• In fall 2016, we asked the CEOs of the country's five largest airlines to post succinct, plain-language summaries of their tariffs in prominent locations on their websites and to use in-flight magazines and entertainment systems to inform passengers of their rights.
  • We used our "own motion" authority with respect to international air travel to initiate inquiries into SkyGreece's services when it was teetering on the edge of bankruptcy in 2015, Air Transat's 2017 tarmac delays in Ottawa, and Sunwing's flight disruptions in Toronto and Montreal last April.
  • Starting in fall 2016, we undertook modest public information efforts to raise air travellers' awareness of their rights and the availability of recourse through the CTA for issues that can't be resolved directly with an airline. These efforts contributed to a dramatic increase in the number of air travel complaints we receive, from about 800 per year in 2013 to 2015, to 6000 last year.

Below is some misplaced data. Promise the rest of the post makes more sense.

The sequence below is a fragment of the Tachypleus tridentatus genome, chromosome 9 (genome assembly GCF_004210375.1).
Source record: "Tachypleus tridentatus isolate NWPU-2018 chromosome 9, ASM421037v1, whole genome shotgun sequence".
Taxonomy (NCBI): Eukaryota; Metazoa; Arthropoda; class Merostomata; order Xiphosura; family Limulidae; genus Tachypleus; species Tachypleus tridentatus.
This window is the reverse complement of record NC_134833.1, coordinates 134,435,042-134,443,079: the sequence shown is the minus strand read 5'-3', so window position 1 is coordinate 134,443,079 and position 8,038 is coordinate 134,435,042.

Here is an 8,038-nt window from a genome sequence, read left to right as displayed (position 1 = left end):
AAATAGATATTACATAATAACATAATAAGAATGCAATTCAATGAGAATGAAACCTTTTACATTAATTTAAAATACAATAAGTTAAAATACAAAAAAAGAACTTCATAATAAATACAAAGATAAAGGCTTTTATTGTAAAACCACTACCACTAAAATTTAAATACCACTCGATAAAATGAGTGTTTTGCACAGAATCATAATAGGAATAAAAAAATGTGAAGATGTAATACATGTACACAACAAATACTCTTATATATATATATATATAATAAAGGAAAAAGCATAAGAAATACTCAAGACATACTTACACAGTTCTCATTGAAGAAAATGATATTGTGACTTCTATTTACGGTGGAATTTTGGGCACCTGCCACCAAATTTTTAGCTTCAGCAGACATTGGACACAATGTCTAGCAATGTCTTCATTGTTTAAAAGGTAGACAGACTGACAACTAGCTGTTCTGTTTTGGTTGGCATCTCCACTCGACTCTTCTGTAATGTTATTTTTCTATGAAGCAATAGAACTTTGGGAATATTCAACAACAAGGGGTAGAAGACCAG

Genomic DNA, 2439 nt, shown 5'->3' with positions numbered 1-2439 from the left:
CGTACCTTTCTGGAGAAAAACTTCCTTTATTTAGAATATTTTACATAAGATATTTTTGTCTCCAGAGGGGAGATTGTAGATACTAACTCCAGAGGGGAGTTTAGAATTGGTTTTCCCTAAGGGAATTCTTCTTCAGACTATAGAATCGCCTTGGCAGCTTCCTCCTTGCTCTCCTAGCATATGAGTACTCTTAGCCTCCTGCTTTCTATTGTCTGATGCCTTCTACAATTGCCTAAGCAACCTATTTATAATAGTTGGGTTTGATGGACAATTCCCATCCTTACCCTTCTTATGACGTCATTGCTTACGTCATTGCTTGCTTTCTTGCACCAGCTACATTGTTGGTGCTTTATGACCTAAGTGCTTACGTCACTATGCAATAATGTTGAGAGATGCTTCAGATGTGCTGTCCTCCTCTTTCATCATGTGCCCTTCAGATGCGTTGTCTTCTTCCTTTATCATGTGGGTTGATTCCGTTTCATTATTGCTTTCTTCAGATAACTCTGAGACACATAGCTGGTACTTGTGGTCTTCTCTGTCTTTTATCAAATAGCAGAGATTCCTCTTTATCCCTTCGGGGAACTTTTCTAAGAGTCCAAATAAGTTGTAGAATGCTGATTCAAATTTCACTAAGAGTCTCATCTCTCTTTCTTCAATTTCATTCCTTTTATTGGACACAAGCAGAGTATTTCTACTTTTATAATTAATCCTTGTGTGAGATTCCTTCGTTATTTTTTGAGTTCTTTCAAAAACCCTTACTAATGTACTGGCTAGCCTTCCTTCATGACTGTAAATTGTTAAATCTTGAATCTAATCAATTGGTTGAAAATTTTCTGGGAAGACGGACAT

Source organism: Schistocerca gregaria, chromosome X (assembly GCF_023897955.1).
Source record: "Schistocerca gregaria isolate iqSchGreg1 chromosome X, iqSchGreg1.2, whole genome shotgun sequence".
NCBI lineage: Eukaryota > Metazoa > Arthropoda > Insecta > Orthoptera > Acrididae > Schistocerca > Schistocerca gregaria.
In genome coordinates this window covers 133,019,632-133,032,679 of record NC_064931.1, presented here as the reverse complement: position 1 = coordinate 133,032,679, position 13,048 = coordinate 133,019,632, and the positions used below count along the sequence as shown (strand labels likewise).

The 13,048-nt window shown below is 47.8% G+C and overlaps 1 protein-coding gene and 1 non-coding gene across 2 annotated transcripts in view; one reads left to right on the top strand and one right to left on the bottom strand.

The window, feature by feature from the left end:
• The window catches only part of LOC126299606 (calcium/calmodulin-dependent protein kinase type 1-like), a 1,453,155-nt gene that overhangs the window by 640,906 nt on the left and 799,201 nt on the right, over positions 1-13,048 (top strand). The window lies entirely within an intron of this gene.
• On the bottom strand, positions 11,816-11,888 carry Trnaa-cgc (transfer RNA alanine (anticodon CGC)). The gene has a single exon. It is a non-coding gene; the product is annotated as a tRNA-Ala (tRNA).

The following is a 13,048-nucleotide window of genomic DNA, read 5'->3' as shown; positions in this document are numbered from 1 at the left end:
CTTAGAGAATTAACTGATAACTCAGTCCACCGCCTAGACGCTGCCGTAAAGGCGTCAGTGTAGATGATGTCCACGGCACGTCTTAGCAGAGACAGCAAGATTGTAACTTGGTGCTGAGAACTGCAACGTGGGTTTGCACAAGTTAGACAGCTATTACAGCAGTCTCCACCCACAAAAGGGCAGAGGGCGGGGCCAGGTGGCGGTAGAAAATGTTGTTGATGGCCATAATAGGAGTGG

• We made sure our dispute resolution process is as straightforward and efficient as possible, by creating a simple online complaint form and using informal facilitation and mediation to resolve over 95 per cent of all air travel complaints.